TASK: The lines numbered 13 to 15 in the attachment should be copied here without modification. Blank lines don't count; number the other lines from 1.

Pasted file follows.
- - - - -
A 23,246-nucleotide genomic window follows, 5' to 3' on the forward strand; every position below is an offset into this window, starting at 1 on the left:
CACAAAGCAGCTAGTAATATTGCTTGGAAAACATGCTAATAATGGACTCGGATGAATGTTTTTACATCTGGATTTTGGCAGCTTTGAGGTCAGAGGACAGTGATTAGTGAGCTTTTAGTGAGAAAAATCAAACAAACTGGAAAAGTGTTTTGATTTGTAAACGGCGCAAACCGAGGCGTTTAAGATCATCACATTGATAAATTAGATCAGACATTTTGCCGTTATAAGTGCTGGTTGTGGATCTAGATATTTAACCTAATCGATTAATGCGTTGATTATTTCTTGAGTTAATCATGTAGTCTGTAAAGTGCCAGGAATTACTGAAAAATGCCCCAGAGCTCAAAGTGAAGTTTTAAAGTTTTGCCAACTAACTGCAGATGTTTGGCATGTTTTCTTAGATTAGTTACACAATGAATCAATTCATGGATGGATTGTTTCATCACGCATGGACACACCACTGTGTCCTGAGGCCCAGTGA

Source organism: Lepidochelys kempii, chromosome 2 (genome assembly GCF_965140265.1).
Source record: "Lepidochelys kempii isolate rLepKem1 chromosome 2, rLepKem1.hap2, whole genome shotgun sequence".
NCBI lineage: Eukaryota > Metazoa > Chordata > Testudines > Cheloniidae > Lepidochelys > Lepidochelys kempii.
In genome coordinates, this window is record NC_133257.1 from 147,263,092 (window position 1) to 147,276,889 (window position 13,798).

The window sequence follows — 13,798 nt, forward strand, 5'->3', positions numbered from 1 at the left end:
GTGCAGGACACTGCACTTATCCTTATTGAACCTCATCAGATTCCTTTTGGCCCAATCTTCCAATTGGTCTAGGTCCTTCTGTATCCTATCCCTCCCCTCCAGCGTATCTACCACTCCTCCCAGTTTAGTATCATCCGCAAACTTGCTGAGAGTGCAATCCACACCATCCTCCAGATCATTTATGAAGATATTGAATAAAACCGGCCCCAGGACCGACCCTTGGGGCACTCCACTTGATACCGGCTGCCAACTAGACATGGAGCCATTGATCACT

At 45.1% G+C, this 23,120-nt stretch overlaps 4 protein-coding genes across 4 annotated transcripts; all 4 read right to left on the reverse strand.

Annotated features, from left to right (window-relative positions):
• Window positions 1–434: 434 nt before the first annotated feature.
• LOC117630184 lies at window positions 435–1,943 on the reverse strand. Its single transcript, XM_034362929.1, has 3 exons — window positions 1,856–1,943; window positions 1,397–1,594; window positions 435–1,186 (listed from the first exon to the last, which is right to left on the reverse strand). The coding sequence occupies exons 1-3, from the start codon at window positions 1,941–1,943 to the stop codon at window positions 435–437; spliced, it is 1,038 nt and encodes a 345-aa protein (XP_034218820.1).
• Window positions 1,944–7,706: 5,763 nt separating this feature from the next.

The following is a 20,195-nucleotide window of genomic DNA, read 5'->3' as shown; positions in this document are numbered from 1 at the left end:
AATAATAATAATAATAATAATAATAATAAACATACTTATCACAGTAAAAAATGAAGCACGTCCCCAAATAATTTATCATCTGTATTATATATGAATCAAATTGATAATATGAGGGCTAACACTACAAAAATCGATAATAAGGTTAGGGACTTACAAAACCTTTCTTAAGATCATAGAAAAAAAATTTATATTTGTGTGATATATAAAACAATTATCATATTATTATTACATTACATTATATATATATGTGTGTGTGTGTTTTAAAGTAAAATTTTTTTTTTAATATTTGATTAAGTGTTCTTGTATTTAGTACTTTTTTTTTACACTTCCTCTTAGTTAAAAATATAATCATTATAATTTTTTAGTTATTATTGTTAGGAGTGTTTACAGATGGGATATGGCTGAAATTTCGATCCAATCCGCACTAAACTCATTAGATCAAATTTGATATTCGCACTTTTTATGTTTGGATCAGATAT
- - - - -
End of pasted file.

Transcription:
• Window positions 1,944–7,706: 5,763 nt separating this feature from the next.

The following is a 20,195-nucleotide window of genomic DNA, read 5'->3' as shown; positions in this document are numbered from 1 at the left end:
AATAATAATAATAATAATAATAATAATAAACATACTTATCACAGTAAAAAATGAAGCACGTCCCCAAATAATTTATCATCTGTATTATATATGAATCAAATTGATAATATGAGGGCTAACACTACAAAAATCGATAATAAGGTTAGGGACTTACAAAACCTTTCTTAAGATCATAGAAAAAAAATTTATATTTGTGTGATATATAAAACAATTATCATATTATTATTACATTACATTATATATATATGTGTGTGTGTGTTTTAAAGTAAAATTTTTTTTTTAATATTTGATTAAGTGTTCTTGTATTTAGTACTTTTTTTTTACACTTCCTCTTAGTTAAAAATATAATCATTATAATTTTTTAGTTATTATTGTTAGGAGTGTTTACAGATGGGATATGGCTGAAATTTCGATCCAATCCGCACTAAACTCATTAGATCAAATTTGATATTCGCACTTTTTATGTTTGGATCAGATAT